The Gender Recognition Act 2004

The 2004 Gender Recognition Act gives transsexual people legal recognition as members of the sex appropriate to their gender (male or female) allowing them to acquire a new birth certificate.

Ultimately, if a person either lives full-time in their preferred gender role or intends to do so, they are generally considered to be a member of that gender. Legal gender can be changed as a result and requires appropriate evidence. People present evidence to a Gender Recognition Panel, which considers their case and issues a Gender Recognition Certificate.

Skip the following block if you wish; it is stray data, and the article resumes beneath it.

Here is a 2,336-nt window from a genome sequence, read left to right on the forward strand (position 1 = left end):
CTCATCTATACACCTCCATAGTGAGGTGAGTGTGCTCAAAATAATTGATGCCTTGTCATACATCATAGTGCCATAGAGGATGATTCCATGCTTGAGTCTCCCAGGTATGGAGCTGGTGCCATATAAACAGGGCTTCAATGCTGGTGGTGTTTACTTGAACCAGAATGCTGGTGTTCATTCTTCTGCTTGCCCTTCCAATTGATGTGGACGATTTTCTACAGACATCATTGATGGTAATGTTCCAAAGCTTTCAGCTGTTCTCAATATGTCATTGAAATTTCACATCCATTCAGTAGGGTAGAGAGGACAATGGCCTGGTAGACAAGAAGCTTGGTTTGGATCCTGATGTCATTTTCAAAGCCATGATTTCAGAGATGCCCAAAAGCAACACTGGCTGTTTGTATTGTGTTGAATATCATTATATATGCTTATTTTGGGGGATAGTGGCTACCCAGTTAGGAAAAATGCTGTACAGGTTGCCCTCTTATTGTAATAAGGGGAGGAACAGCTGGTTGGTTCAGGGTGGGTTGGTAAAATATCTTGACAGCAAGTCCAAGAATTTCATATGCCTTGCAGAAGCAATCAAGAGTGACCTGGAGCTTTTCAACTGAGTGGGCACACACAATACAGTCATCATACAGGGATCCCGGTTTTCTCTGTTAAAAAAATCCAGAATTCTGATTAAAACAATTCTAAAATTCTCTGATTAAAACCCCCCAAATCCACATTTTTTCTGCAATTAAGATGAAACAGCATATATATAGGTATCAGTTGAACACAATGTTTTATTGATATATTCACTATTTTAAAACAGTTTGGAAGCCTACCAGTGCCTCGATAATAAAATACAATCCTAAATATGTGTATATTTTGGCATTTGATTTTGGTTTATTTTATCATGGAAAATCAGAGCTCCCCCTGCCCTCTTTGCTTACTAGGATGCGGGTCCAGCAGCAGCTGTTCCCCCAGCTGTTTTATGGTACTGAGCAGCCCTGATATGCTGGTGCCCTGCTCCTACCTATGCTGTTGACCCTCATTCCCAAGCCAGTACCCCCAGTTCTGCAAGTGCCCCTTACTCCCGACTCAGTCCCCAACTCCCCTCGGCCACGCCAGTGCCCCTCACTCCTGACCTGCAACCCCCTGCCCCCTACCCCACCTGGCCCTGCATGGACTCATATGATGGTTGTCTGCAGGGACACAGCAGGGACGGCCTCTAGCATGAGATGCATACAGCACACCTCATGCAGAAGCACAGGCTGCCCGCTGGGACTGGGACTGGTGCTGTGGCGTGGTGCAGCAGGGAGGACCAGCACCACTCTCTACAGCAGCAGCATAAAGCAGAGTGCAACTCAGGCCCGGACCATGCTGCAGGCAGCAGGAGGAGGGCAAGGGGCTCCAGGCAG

It makes no requirement for sex reassignment surgery to have taken place.

Related issues

1. If people wish to access gender reassignment surgery, it is usually a condition that they will have lived for at least two years as a member of the opposite sex.

2. A marriage to a person of the sex opposite to that of their new birth certficate is now possible. If the person involved is in a legally-recognised marriage they will be issued an 'Interim Gender Recognition Certificate', which can then be used as grounds for annulment of the marriage, but otherwise has no status. After annulment, a full Certificate will be issued.

3. If the two formerly married people wish to remain in a legally recognised relationship, they can have a civil partnership ceremony.

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